Smith returned to the court Friday night after missing 2 1/2 weeks and made a crucial 3-pointer with 10.7 seconds left, helping the Hawks hold on for a 99-93 victory over the Detroit Pistons.
Joe Johnson led the Hawks with 34 points but was double-teamed with the clock winding down, forcing him to dish off to Smith for an open 3 that buried the Pistons.
“You’ve got to trust your teammates,” Johnson said. “I told them to be ready, because when they doubled me, I was going to kick it out.”
Smith, who scored only five points on the first and last baskets of the game, had been projected to miss up to four weeks after undergoing surgery Dec. 26. He sat out eight games—the Hawks went 1-7—but decided to play after feeling no pain during his first full practice Thursday.
“When I first got out of surgery, I could barely walk,” Smith said. “I was not expecting to go tonight, but we kept getting guys injured. I couldn’t see my team hurting. I had to get in there.”
Johnson made his first 11 shots before missing on a drive to the lane early in the fourth quarter. But his biggest play came when he rebounded his own miss and banked in a shot to put the Hawks up 95-87 with 2:31 remaining.
It was a fourth-chance basket for the Hawks, who hustled for three offensive rebounds in a row before Johnson finally got the ball to fall through. Coach Mike Woodson pumped his fist and the Pistons called timeout.
“We need more plays like that,” Johnson said. “A lot of times, we’re on the other end of that stick. Tonight, we were that team. We were shooting the ball, getting rebounds and getting second chances.”
Detroit wasn’t done. The Pistons closed to 95-93 on Ronald Murray’s free throw with 1:17 to go, but didn’t score again, stymied by the Hawks defense. Josh Childress stripped the ball from Richard Hamilton in the corner, then Smith blocked a shot by Murray.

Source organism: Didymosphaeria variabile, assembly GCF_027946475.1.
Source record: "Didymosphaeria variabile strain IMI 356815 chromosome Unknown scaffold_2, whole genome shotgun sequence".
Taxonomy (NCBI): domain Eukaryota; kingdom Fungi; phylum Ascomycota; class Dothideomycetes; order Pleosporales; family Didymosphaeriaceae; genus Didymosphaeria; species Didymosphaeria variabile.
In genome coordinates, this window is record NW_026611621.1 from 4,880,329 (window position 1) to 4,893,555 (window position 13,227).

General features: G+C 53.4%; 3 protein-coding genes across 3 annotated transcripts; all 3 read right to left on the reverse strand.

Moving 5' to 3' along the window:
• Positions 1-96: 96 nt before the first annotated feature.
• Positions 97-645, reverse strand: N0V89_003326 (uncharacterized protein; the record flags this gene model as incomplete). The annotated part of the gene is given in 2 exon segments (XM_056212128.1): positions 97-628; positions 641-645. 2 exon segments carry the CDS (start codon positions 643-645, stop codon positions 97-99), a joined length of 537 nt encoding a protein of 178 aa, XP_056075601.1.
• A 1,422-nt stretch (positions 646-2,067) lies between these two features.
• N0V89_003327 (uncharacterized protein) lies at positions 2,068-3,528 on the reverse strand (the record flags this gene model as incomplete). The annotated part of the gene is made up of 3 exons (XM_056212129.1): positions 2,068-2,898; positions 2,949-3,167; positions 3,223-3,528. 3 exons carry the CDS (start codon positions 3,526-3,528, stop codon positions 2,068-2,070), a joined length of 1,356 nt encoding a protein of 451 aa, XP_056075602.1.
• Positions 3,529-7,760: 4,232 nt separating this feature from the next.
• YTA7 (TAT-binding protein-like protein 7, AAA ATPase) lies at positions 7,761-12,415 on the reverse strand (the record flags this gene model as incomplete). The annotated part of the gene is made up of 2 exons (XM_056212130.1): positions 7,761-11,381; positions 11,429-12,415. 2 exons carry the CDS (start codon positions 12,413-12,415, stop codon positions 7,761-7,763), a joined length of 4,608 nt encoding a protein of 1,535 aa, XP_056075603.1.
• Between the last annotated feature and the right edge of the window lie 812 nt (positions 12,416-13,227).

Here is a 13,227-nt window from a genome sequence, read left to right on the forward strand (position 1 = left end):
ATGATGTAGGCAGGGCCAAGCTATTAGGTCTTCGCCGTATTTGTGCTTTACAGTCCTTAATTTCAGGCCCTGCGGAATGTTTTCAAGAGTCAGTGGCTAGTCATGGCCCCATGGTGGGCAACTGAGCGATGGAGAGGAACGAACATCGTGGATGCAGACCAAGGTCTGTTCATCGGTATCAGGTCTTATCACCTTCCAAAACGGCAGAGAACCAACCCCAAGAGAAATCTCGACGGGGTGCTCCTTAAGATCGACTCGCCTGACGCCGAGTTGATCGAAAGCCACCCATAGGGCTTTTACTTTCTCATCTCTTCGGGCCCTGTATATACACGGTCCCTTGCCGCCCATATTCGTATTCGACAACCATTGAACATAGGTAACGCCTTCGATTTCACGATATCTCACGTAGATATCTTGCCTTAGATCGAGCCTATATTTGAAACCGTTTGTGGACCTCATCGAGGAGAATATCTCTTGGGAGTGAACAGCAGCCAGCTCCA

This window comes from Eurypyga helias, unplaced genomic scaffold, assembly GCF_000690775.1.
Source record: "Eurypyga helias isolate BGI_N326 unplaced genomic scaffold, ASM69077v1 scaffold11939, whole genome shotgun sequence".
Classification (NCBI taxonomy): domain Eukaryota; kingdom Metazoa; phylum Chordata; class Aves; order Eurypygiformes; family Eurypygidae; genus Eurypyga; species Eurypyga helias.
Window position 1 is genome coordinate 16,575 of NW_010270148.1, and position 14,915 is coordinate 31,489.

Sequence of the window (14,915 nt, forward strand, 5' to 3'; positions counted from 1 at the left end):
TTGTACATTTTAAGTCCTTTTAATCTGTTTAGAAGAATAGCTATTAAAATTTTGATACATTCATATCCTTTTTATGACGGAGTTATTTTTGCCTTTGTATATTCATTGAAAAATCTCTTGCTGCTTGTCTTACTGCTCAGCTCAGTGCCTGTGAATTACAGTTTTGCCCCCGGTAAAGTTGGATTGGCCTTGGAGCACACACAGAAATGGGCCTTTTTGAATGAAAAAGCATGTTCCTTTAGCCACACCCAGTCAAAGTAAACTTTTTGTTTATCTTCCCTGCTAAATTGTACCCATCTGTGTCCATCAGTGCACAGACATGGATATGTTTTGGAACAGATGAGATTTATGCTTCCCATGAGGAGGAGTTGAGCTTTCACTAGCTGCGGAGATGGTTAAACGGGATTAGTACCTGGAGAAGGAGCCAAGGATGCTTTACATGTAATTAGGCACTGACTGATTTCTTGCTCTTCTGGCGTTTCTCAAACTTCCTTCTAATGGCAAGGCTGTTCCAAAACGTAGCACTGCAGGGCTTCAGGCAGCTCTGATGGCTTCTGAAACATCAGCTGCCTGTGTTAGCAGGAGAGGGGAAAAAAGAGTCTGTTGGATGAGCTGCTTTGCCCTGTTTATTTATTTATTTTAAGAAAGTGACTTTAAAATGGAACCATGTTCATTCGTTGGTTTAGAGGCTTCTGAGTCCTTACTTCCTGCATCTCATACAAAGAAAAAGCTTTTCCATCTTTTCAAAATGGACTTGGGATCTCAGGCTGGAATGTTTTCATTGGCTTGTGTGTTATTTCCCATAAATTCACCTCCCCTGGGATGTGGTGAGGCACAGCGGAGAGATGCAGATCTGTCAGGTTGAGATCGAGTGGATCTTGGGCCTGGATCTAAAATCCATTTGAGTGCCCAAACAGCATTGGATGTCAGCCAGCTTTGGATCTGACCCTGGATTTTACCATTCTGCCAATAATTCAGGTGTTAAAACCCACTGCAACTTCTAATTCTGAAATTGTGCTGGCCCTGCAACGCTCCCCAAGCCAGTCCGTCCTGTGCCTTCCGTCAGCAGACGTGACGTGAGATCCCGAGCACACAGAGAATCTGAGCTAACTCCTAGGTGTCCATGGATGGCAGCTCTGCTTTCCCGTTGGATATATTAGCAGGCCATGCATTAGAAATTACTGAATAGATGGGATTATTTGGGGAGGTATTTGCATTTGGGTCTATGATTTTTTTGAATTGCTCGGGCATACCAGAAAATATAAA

Finally, with the 24-second clock winding down, Smith swished the open 3. He backed all the way down the court with a big grin, clearly not in any pain.
“Joe had confidence in me and I had confidence in myself,” Smith said. “It felt good when it left my hand.”
Hamilton scored 32 points to lead the Pistons, who trailed nearly the entire night on the way to their sixth loss in eight games.
“We’re struggling,” coach Flip Saunders said. “We’re trying to find some consistency both offensively and defensively.”
The Pistons hurt themselves by picking up back-to-back technicals with 4 1/2 minutes remaining. Upset about being called for a foul, Hamilton fell to the court and rolled over in disgust, giving the Hawks an extra free throw. Rasheed Wallace continued to gripe while the Hawks were at the line and he got a technical, too.
Atlanta wound up shooting four foul shots in a row, making two of them.
“I don’t know what to tell you, honestly,” Wallace said. “We’re just taking it on the chin.”
The Hawks, winning for just the third time in 17 games, fell behind once. Detroit went up 7-6 in the early going on Hamilton’s drive into the lane, but Atlanta shot better than 60 percent through most of the first half and surged to a 47-33 lead with 3 1/2 minutes left before the break.
Detroit halved the deficit before going to the locker room, and spent the final two quarters making one run after another at the Hawks.
The Pistons never caught up. Johnson, coming off a 6-of-24 performance against the Hornets, was 13-of-17 from the field. He made four from 3-point range and just missed his season high of 36 points.
“We knew he had been struggling coming into this game,” Detroit’s Tayshaun Prince said. “He kind of got in the zone, and whatever we tried to do, it didn’t work in our favor.”
Wallace scored 17 points and Prince added 16.
Saunders refused to speculate on reports that his team was on the verge of signing Chris Webber. … Woodson kept his coaching record from going 100 games below .500. He is 50-148 in two-plus seasons with the Hawks. … The Hawks are 7-4 when Johnson scores 30 points.